The Process Model for
Information Literacy Skills
1.1 Define the Problem
What is the problem to be solved?
Determine what is required of you in
Demonstrate an ability to select,
narrow, or broaden the topic.
1.2 Identify the Information Needed
Demonstrate your ability to pick out keywords
embedded in the question or assignment.
What type of information do you need to solve your
Do you need current or historical materials? Many or
Demonstrate the ability to determine statements
that require evidence for support.
2.1 Determine all possible sources.
Determine all possible sources of information
--Generate a list of potential information sources,
text and human, for a given information problem.
2.2 Select the best sources of information
Be aware of the need to tailor the
amount of information to meet the
• --CD-ROMs, online databases, books, a
current PBS program,etc.
• Ask your Library Media Specialists for
help finding any good sources of
information available in your library.
3.1 Locate Sources
Determine where your sources are located:
--in the classroom, library, or some other place?
Are they organized alphabetically by topic or author,
by the Dewey Decimal classification, or not at all?
Are there electronic tools for access such as an
online catalog or is the information itself available on
the Web or some other electronic format?
3.2 Find Information within Sources
Once you’ve located the source, you must
find the specific information you need.
Go to the INDEX!
TABLE OF CONTENTS!
use the finding tools on a website (like
4.1 Engage (e.g., read, hear, view) the
information in a source
To gain useful and meaningful information from a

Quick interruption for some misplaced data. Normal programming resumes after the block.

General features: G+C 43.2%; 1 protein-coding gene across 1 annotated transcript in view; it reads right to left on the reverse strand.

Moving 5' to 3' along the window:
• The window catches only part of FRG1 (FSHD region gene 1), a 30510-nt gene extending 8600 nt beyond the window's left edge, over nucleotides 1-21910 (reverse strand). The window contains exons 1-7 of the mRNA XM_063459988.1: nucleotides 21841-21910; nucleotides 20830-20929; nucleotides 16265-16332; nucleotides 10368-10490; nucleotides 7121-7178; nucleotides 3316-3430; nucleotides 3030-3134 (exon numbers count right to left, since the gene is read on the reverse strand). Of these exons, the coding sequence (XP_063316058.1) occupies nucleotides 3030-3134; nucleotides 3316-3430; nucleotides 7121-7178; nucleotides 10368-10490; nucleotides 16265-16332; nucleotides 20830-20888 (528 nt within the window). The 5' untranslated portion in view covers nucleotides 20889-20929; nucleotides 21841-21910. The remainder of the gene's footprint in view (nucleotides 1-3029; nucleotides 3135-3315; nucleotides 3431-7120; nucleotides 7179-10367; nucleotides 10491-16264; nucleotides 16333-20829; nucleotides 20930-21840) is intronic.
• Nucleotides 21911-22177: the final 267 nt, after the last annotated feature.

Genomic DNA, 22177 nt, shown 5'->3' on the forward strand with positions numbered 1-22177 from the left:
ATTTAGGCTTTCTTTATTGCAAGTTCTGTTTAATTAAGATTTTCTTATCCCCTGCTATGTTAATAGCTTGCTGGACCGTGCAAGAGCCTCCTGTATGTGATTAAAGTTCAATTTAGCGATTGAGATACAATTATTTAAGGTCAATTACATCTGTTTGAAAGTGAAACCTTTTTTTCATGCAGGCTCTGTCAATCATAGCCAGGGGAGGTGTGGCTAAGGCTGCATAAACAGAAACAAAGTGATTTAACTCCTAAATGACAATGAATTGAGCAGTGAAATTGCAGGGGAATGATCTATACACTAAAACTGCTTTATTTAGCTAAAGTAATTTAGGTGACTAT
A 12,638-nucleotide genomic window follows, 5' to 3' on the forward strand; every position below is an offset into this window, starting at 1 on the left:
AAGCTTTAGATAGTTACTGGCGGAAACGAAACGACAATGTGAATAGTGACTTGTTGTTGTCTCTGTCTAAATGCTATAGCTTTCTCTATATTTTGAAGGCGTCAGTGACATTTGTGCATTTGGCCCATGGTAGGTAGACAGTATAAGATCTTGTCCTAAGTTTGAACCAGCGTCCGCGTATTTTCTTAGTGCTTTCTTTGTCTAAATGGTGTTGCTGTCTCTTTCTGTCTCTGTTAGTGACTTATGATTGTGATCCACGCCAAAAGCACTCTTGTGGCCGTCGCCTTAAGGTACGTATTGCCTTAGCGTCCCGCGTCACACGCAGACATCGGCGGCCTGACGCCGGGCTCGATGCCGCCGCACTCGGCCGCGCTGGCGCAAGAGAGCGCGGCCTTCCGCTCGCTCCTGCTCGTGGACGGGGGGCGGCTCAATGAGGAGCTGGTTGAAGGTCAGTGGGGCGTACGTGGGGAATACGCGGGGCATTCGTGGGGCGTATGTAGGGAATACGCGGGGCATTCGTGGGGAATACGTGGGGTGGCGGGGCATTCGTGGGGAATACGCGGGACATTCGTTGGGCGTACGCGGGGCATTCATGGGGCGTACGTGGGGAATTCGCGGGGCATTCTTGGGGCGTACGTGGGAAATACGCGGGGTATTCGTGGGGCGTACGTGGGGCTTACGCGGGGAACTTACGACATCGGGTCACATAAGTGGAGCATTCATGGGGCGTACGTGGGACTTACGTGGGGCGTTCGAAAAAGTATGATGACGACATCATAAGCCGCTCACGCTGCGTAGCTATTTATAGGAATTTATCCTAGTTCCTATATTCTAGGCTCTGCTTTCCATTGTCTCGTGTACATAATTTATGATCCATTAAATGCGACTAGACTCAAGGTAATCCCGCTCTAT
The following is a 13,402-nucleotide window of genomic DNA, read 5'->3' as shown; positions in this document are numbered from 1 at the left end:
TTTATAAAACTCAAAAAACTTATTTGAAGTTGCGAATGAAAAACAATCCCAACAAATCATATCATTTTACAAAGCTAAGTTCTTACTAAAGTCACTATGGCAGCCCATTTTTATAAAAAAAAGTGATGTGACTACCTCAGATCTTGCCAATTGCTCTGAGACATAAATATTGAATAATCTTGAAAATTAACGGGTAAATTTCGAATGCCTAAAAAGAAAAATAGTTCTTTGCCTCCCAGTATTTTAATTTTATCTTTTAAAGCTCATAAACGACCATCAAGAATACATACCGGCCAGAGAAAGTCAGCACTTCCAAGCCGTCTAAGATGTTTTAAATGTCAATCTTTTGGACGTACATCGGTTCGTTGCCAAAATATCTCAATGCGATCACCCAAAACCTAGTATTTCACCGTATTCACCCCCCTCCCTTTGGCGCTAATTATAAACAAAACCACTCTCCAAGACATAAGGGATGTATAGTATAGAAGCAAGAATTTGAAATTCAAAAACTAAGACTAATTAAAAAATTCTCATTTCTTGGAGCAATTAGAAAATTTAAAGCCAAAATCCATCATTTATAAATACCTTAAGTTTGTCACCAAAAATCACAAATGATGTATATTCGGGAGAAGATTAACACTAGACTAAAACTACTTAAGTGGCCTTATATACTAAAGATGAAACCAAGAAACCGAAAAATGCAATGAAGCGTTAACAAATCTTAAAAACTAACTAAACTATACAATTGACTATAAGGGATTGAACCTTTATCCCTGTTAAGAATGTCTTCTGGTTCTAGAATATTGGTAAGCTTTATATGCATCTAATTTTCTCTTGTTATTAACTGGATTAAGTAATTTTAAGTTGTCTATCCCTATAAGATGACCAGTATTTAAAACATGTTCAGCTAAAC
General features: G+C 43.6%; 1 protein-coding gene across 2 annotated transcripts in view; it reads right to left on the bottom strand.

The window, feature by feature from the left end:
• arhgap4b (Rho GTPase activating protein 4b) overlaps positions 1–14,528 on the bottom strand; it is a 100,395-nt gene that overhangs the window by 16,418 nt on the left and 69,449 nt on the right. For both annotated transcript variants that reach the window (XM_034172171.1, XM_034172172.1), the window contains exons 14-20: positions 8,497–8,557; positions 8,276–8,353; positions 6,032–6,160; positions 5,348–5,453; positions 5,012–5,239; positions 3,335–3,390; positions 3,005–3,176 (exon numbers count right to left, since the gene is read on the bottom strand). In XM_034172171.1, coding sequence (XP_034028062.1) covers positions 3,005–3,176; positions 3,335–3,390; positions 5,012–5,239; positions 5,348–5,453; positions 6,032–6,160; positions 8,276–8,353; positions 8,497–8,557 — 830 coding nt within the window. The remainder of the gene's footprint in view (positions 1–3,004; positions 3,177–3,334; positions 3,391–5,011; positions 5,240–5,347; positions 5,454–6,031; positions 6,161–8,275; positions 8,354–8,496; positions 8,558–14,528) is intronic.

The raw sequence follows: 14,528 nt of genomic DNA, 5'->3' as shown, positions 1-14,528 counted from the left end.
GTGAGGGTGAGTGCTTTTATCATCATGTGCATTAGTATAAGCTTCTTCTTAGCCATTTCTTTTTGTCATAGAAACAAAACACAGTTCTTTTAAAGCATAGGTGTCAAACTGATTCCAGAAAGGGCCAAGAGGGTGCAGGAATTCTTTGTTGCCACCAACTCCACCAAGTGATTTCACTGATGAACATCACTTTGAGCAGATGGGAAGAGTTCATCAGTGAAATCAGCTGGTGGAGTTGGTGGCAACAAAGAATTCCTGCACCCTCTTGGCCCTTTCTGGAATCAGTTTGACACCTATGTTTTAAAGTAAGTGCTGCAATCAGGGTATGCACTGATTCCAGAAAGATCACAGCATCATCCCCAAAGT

source, you must read, listen, or view the
information in some form.
--Such as…demonstrating the ability to listen and
comprehend….watch a TV news show and recognize
relevant information…conduct an interview in person
or via e-mail…read and understand various
forms of graphs…interact with a Web
4.2 Extract Information from a Source
This will require the majority of your time.
Determine what specific information is worth applying
to the task? In other words, is it RELEVANT?
Are you taking notes? Are you producing accurate
citations of sources you are using? Are you
summarizing concisely? Can you copy/paste only the
information you will need? Can you download clip art?
5.1 Organize Information from Multiple Sources
The key question in Synthesis is “HOW DOES THE
INFORMATION FROM ALL THE SOURCES FIT
TOGETHER?” You may have to…
--Create chronological timelines and charts relating key
dates and events---word process to revise the
sequence, flow or outline of content in a paper, report,
or project---combine inf. From a range of print and
electronic sources and from your own notes---arrange
and rearrange inf. using PowerPoint or other multimedia
presentation software…and the list goes on…
5.2 Present Information
How is the information best presented…written,
graphic, oral, and multimedia? But, the most
important aspects are still the same regardless of
tool or format…
Use information to draw conclusions
Form judgments based one evidence
Create a logical argument
Organize and communicate in a way that makes
Present a coherent whole.
6.1 Judge the Results (effectiveness).
Is the task completed; is the problem solved?
If your teacher gave you a rubric, can you
recognize if you have met the criteria set
forth? If it’s a science experiment, can you
determine if you are on the right track? Have
you met your own criteria…in other words, is it
a reflection of good, quality work?
6.2 Judge the Information Problem-Solving Process
In order to become better in your problem-solving
abilities, you must learn to assess your own actions.
How might you become more efficient? How might
you save time and effort? How confident are you at
your ability to assess your readiness for a test?
Reflect on your level of personal effort and
time spent during your work on the